Phase 1 – Initial Development of Questionnaire: Generation of Items and Expert Panel

This phase consisted of the generation of the items to compose a self-administered questionnaire directed at children eight to ten years of age. The minimum age of eight years was defined due to the fact that this is the threshold age for Brazilian students to be literate (Brasil, 2007a) and, therefore, we considered most children at this age to be able to complete the questionnaire. The maximum age of ten years was established to maintain the samples in the same schools, as this is the regular age for the conclusion of the first cycle of elementary school: Grades 1 to 5 (Brasil, 1996).

Generation of Items

The content of the items proposed for the instrument was built from the results of qualitative research by Oliveira et al. (2020). The important features to have in an environment with QoL and the language used by the children in their discourses were preserved. In the drafting of the items, the researchers took care to cover the two major topics that emerged from the qualitative study: the physical environment, including the necessities for living in a community, such as housing, places of recreation, essential services and natural elements; and the social environment, which includes relationships with family and friends (Oliveira et al., 2020).

At five consecutive face-to-face meetings, the researchers created, discussed, rewrote and revised the proposed items. At the end of this process, a preliminary instrument with 56 items was obtained. The researchers also created a three-point response scale for each item measuring the frequency (never/sometimes/always) or intensity (not at all/a little/a lot) of the event evaluated. We chose to use this three-point model due to the children's age. There is evidence in the literature that three-point scales work better for the age group of interest (eight to 10 years) (Coombes et al., 2021).

Expert Panel

The preliminary instrument was submitted to a group of experts for consensus using the Delphi method. Ten researchers from were invited by e-mail to participate in the validation process, which occurred in three rounds at seven-day intervals. The number of rounds and the interval between rounds were defined based on the time constraint, to reduce the participant loss rate and because the literature points out that there are no significant changes of opinion in later rounds (Marques & Freitas, 2018).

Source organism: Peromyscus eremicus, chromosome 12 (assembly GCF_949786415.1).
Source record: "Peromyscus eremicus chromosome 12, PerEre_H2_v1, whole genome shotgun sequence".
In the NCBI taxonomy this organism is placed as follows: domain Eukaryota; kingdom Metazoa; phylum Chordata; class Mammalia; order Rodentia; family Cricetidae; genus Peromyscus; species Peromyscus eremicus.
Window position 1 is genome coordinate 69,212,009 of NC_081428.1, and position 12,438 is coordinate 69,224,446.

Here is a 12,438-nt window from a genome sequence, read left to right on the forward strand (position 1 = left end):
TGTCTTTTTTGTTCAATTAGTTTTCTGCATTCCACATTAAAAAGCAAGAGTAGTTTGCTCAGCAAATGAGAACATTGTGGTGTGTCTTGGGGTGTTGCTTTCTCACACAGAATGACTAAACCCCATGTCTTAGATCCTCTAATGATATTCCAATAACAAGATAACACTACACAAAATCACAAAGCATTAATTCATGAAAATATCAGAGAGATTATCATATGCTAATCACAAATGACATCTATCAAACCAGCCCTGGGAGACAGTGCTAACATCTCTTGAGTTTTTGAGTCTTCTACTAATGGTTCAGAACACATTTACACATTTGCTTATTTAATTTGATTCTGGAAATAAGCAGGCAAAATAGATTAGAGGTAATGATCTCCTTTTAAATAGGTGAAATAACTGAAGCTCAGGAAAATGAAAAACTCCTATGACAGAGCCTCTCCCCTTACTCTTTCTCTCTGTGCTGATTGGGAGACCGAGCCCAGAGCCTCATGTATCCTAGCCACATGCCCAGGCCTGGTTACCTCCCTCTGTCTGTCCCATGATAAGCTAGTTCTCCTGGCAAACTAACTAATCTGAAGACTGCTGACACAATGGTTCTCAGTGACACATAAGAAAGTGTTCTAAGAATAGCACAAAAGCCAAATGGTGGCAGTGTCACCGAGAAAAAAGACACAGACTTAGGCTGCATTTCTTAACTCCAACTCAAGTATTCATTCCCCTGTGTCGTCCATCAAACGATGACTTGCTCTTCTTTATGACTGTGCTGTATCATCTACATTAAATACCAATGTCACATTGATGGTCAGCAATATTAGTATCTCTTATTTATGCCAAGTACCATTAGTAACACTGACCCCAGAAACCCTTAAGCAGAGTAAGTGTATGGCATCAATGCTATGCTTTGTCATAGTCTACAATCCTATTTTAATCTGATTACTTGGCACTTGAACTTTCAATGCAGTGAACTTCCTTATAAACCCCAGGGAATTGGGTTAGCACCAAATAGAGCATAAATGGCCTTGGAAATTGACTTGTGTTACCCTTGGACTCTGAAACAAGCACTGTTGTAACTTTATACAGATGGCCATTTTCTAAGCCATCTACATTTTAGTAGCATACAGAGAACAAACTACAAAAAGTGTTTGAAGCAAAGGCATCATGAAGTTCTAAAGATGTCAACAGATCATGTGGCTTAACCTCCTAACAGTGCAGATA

In the first two rounds, the experts evaluated whether the items met the criteria of clarity, comprehensibility and suitability to the objective, freely expressing their suggestions and observations. These criteria were defined based on the literature (Marques & Freitas, 2018). The aim of the clarity criterion was to assess whether the wording of the item used a language that would not generate doubts in the children’s minds. The aim of the comprehension criterion was to assess whether what the item addressed could be easily understood by the children. The aim of the suitability criterion was to assess whether the item was adequate for achieving the proposed objective.

Consensus was considered reached when > 70% of the experts agreed that all items where clear, comprehensive and suitable. In each round, items for which the minimum consensus was not reached were either excluded or rewritten (McMillan et al., 2016). In the last round, the experts classified the items using a four-point scale (Marques & Freitas, 2018) considering comprehensibility (1- very difficult to understand; 2- difficult to understand; 3- easy to understand; 4- very easy to understand) and suitability to the objective (1- very inadequate; 2- inadequate; 3- adequate; 4- very adequate). Based on the scores of the experts, the content validity index of the items (CVI-I) was calculated considering the number of experts who attributed a score of 3 or 4 to the item divided by the total number of experts. After calculating the CVI-I for all items on the questionnaire, the CVI of the scale (CVI-S) was determined, which is the sum of the CVI-Is divided by the total number of items evaluated. Based on the literature, items with an index of ≥ 0.80 and scales with an index of ≥ 0.90 have satisfactory agreement (Polit & Beck, 2006). At the end of this phase, a questionnaire with 38 items was obtained.

Phase 2 – Pilot Study: Face Validation

The pilot study was conducted with 30 children eight to ten years of age recruited from the public schools and private school located in different neighborhoods of the city.

After the application of the questionnaire, the adequacy of the language and understanding of the items were analyzed (Willis & Artino, 2013). To determine acceptability and the need to include further items, the children were asked to give their opinions on the following: a) degree of difficulty in answering the questionnaire or item (easy or difficult); b) difficulty understanding the meaning of any word; c) desire to answer the questionnaire again; d) size of the instrument (large or small/whether it generated weariness); e) suggestions for the inclusion of other items considered important to the children. The children’s opinions were analyzed qualitatively. Items with deviations in interpretation or understanding were altered after a discussion and consensus among the researchers. Based on the children’s suggestions, an additional item was included, obtaining a questionnaire with 39 items.

Phase 3: Evaluation of Psychometric Properties

To evaluate the psychometric properties of the final questionnaire (39 items), the instrument was administered to a sample of 293 children eight to ten years of age recruited from only the public schools. The children involved in this phase did not participate in the previous steps.